My VLQ flag on this “question” was declined:

Sample question to test out the StackExchange API website deal

It says:

Sample text:

Hey guys. As you may have already heard we will be working remotely for now.

But please make sure your productivity doesn’t go down. Keep working on your learning your profile and the interview questions. And work on the stack overflow project if you haven’t finished it.

Declined? Really? Really? The quality of this as a question is zero. It’s not a question at all. It’s not even intended as a question. It’s just occupying needless bandwidth. It even says, “Hi there, I’m occupying needless bandwidth.”

What does it take? I ask you.

  • 2
    Yep, that is nonsensical. Maybe just close the question though - there is no value in handling the answer independently.
    – halfer
    Mar 23, 2020 at 23:18
  • 16
    While I agree that a VLQ flag shouldn't have been declined, raising such a flag on a question is basically useless and much less effective than voting to close. Your VLQ flag just puts the question into the Triage queue, where it's looked at by, nominally, 3 users, who are asked to determine if it's "Unsalvageable" (i.e. should be closed, or is spam / rude/abusive), or "Requires Editing" (i.e. put it in the Help & Improvement queue). An "Unsalvageable (close)" result puts it in the Close-Vote review queue, which you could have done by just casting a close-vote. A CV would have been faster.
    – Makyen Mod
    Mar 23, 2020 at 23:28
  • 5
    I think that the mods generally want the VLQ flag to be used for straight up gibberish, as this one has enough real words to make someone have to read it to decide it should be deleted. As Shog said: "VLQ flags on questions that should be closed just create unnecessary overhead - someone else has to spend more time thinking about why the question needs to be closed because you didn't specify." (source) However, this question still meets the baseline of "obvious, unarguable garbage," so I wouldn't have declined the flag.
    – Davy M
    Mar 23, 2020 at 23:31
  • 1
    @Makyen I was hoping for more than closure. But in any case, that’s not why I’m here; I would like the declined mark against me lifted.
    – matt
    Mar 23, 2020 at 23:31
  • 6
    @DavyM Gibberish is exactly what it is. It is Lorem Ipsum by another name.
    – matt
    Mar 23, 2020 at 23:32
  • 13
    This is another case where I wonder why the Very Low Quality flag even exists. Mar 23, 2020 at 23:33
  • 14
    @matt More than closure is closing and deleting, or spam / rude/abusive. You have the ability to both close-vote and delete-vote. If the post doesn't qualify as spam or rude/abusive, close-voting, down-voting, and delete-voting are your tools for accomplishing "more than closure". A VLQ flag doesn't even come close to accomplishing "more than closure". A VLQ flag is less than a close-vote. If you really think something should be directly handled by elected moderators, you need to raise a custom mod-flag and explain the situation and why it's something which should be handled directly by mods.
    – Makyen Mod
    Mar 23, 2020 at 23:36
  • 17
    It's a problem the network has with very narrow and prescriptive labels that would mean something to any reasonable person, but have a different and very specific meaning according to the site's rules. It's mostly bad UI and horrible UX. "Not an answer", "Requires editing" and "Very low quality" come to mind. Neither of these mean what you would think without many hours of SO life, and this leads to countless clashes.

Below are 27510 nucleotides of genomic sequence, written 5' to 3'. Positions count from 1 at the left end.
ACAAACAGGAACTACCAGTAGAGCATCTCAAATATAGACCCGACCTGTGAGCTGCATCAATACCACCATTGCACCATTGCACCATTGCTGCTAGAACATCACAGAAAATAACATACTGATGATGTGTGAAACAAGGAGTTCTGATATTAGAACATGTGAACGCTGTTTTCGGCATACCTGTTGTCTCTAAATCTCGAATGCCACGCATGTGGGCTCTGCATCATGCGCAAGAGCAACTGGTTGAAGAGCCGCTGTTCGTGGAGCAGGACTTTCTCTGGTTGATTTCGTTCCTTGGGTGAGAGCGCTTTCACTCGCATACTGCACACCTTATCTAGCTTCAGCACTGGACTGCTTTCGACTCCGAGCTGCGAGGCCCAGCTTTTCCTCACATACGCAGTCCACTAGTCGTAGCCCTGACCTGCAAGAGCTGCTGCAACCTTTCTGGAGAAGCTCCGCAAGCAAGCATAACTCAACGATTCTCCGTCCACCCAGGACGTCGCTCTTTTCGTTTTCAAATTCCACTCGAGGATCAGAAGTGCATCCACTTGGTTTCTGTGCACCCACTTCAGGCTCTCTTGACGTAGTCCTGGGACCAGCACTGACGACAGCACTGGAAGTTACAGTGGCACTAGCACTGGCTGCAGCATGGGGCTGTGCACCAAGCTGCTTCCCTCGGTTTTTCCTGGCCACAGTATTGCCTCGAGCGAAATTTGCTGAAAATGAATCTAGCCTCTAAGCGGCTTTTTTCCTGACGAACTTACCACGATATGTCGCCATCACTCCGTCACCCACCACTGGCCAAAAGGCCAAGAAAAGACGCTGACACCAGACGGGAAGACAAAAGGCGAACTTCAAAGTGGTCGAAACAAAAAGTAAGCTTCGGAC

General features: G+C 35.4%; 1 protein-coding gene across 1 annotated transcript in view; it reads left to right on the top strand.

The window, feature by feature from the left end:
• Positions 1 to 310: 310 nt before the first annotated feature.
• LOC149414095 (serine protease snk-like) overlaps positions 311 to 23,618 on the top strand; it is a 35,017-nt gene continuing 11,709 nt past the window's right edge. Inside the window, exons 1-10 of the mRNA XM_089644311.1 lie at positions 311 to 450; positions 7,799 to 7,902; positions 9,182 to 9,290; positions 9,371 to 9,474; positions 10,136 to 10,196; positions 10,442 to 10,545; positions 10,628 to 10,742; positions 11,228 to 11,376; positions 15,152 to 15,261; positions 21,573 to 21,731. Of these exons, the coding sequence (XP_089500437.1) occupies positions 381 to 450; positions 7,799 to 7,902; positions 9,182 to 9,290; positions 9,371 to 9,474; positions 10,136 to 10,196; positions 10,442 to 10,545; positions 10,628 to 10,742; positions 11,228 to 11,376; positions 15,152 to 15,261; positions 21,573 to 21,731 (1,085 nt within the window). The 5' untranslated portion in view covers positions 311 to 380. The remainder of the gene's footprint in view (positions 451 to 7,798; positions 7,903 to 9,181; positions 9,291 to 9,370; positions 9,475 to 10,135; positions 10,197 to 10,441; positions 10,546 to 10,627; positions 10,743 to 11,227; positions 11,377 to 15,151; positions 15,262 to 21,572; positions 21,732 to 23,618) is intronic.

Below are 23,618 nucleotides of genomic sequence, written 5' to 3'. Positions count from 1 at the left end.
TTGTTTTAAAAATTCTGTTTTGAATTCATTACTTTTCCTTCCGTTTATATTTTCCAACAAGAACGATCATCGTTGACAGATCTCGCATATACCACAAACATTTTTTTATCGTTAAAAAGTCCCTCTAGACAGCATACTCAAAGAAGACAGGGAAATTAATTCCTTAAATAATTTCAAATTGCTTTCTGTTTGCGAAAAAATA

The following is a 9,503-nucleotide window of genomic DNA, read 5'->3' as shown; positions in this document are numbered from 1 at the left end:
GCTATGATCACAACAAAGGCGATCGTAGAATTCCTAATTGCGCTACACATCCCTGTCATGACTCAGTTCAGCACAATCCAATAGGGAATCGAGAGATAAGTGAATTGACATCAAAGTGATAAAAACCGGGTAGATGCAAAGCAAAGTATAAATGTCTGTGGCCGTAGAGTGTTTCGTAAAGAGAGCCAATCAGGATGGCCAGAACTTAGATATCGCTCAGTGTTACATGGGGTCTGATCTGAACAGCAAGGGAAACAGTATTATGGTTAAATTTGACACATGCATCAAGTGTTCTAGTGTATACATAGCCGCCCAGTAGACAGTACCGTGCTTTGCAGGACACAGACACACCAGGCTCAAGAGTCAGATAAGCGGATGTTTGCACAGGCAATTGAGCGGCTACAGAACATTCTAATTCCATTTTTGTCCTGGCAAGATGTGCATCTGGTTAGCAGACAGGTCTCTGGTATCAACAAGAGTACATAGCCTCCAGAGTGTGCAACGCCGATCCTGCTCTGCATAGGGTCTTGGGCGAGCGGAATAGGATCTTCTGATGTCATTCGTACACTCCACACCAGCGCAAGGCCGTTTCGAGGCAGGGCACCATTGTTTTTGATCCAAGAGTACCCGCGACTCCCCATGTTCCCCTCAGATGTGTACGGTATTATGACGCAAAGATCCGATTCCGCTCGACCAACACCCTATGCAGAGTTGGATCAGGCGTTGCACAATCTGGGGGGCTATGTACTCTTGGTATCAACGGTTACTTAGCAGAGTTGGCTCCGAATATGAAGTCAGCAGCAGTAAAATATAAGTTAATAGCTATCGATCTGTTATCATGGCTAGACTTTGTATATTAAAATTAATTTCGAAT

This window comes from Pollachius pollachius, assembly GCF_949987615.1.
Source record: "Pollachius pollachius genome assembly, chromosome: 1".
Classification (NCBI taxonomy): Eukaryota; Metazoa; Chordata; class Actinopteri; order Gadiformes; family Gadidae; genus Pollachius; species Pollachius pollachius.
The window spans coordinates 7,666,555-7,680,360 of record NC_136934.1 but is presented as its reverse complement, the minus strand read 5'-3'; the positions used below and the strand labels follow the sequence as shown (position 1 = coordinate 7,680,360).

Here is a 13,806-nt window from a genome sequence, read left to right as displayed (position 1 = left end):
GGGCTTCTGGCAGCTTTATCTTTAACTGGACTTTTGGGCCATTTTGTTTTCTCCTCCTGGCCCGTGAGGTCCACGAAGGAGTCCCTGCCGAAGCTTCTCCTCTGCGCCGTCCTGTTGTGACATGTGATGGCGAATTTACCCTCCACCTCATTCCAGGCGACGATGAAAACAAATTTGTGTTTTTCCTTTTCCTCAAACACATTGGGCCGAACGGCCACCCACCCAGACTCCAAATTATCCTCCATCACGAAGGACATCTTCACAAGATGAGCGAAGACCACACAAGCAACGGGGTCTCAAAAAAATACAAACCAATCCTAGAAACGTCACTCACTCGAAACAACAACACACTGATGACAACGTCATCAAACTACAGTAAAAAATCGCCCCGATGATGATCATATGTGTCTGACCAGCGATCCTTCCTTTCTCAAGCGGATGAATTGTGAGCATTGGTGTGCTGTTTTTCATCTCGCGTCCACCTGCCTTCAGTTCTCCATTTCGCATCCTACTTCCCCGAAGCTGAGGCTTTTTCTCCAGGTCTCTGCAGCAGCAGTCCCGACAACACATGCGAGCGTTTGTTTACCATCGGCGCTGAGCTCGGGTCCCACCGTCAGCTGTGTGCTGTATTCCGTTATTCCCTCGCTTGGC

– yivi
    Mar 24, 2020 at 6:55
  • 3
    Other than that, a declined flag does not count against you in any meaningful way (unless you are getting several declined in a relatively short span of time). That being said, I agree that it kinda hurts. AFAIK, mods can't "undecline" a declined flag.
    – yivi
    Mar 24, 2020 at 6:57
  • 5
    Basically, take how much effort people used to have to make in order to ask a question here, double it, and that's how much effort it takes to get rid of crap like the above "question". /s Mar 24, 2020 at 11:42
  • 6
    Because it's not "punishment". It's just stopping you from volunteering where the result of your effort is not the desirable one, so you can see how to better spend that effort for better results. Here, reviewing poorly is not only a waste of your time, but a waste of other volunteer's time. You are momentarily blocked from performing work for free so you can get better acquainted with the rules, and your working for free is more effective in the future.
    – yivi
    Mar 24, 2020 at 14:54
  • 2
    I'll repost a comment I left earlier regarding this: Imagine a person tries to volunteer to a meat-space organization. And during their volunteering they end up hindering the organization work instead of helping it, doing things wrong and creating more work for other volunteers. One would expect this person would be told off, right? That way they can learn that they are not contributing effectively and can change their approach. Well, it's exactly the same with review.
    – yivi
    Mar 24, 2020 at 14:55
  • 3
    Personally if I were to flag such a question I would probably have chosen "rude/abusive". It's clearly abusing the ability to post questions.
    – TylerH
    Mar 24, 2020 at 15:55
  • 5
    I'd say the mod misclicked. Mar 24, 2020 at 21:48
  • 3
    "Not a real question" was a close reason, not a flag. This is, in my opinion, an ideal use-case for the "very low quality" flag. I feel strongly that your flag was correct. I've disagreed with the moderator who declined your flag on these same grounds before. The reality is that VLQ flags on questions are a bit of a roulette game, depending on which moderator sees your flag. If it were me, I'd keep raising them, but I don't obsess over statistics like declined flags.
    – Cody Gray Mod
    Mar 26, 2020 at 1:40


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